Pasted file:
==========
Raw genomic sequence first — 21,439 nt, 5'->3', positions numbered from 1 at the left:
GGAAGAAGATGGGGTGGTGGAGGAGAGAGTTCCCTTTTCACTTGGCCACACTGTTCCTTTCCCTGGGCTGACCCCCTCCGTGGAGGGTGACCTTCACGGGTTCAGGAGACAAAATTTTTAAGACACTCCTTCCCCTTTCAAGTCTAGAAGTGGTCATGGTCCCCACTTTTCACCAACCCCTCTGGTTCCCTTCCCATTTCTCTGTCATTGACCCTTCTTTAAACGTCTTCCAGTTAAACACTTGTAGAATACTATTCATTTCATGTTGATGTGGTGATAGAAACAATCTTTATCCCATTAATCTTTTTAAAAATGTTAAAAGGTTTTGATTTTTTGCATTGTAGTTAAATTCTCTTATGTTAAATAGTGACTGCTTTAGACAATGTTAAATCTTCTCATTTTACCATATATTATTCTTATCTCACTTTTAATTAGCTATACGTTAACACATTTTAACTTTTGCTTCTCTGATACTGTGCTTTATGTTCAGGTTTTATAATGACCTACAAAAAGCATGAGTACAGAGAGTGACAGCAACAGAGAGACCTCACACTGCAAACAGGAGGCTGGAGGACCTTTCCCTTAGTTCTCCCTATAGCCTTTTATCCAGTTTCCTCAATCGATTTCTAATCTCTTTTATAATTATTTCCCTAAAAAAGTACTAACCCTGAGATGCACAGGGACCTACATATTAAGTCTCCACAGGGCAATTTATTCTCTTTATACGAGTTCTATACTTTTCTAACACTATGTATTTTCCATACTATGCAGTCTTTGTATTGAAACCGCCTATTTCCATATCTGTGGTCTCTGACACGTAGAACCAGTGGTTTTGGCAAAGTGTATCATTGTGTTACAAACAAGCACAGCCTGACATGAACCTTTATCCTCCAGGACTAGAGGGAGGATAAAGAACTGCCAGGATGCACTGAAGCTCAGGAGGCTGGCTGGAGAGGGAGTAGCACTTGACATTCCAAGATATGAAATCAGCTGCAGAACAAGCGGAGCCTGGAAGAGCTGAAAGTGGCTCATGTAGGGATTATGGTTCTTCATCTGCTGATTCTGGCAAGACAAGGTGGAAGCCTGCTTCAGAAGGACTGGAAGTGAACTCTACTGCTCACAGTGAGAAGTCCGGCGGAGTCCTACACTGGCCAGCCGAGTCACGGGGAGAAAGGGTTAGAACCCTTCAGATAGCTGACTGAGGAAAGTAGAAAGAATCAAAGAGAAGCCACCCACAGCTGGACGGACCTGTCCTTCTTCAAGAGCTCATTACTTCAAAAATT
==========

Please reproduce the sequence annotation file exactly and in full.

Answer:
Raw genomic sequence first — 21,439 nt, 5'->3', positions numbered from 1 at the left:
GGAAGAAGATGGGGTGGTGGAGGAGAGAGTTCCCTTTTCACTTGGCCACACTGTTCCTTTCCCTGGGCTGACCCCCTCCGTGGAGGGTGACCTTCACGGGTTCAGGAGACAAAATTTTTAAGACACTCCTTCCCCTTTCAAGTCTAGAAGTGGTCATGGTCCCCACTTTTCACCAACCCCTCTGGTTCCCTTCCCATTTCTCTGTCATTGACCCTTCTTTAAACGTCTTCCAGTTAAACACTTGTAGAATACTATTCATTTCATGTTGATGTGGTGATAGAAACAATCTTTATCCCATTAATCTTTTTAAAAATGTTAAAAGGTTTTGATTTTTTGCATTGTAGTTAAATTCTCTTATGTTAAATAGTGACTGCTTTAGACAATGTTAAATCTTCTCATTTTACCATATATTATTCTTATCTCACTTTTAATTAGCTATACGTTAACACATTTTAACTTTTGCTTCTCTGATACTGTGCTTTATGTTCAGGTTTTATAATGACCTACAAAAAGCATGAGTACAGAGAGTGACAGCAACAGAGAGACCTCACACTGCAAACAGGAGGCTGGAGGACCTTTCCCTTAGTTCTCCCTATAGCCTTTTATCCAGTTTCCTCAATCGATTTCTAATCTCTTTTATAATTATTTCCCTAAAAAAGTACTAACCCTGAGATGCACAGGGACCTACATATTAAGTCTCCACAGGGCAATTTATTCTCTTTATACGAGTTCTATACTTTTCTAACACTATGTATTTTCCATACTATGCAGTCTTTGTATTGAAACCGCCTATTTCCATATCTGTGGTCTCTGACACGTAGAACCAGTGGTTTTGGCAAAGTGTATCATTGTGTTACAAACAAGCACAGCCTGACATGAACCTTTATCCTCCAGGACTAGAGGGAGGATAAAGAACTGCCAGGATGCACTGAAGCTCAGGAGGCTGGCTGGAGAGGGAGTAGCACTTGACATTCCAAGATATGAAATCAGCTGCAGAACAAGCGGAGCCTGGAAGAGCTGAAAGTGGCTCATGTAGGGATTATGGTTCTTCATCTGCTGATTCTGGCAAGACAAGGTGGAAGCCTGCTTCAGAAGGACTGGAAGTGAACTCTACTGCTCACAGTGAGAAGTCCGGCGGAGTCCTACACTGGCCAGCCGAGTCACGGGGAGAAAGGGTTAGAACCCTTCAGATAGCTGACTGAGGAAAGTAGAAAGAATCAAAGAGAAGCCACCCACAGCTGGACGGACCTGTCCTTCTTCAAGAGCTCATTACTTCAAAAATT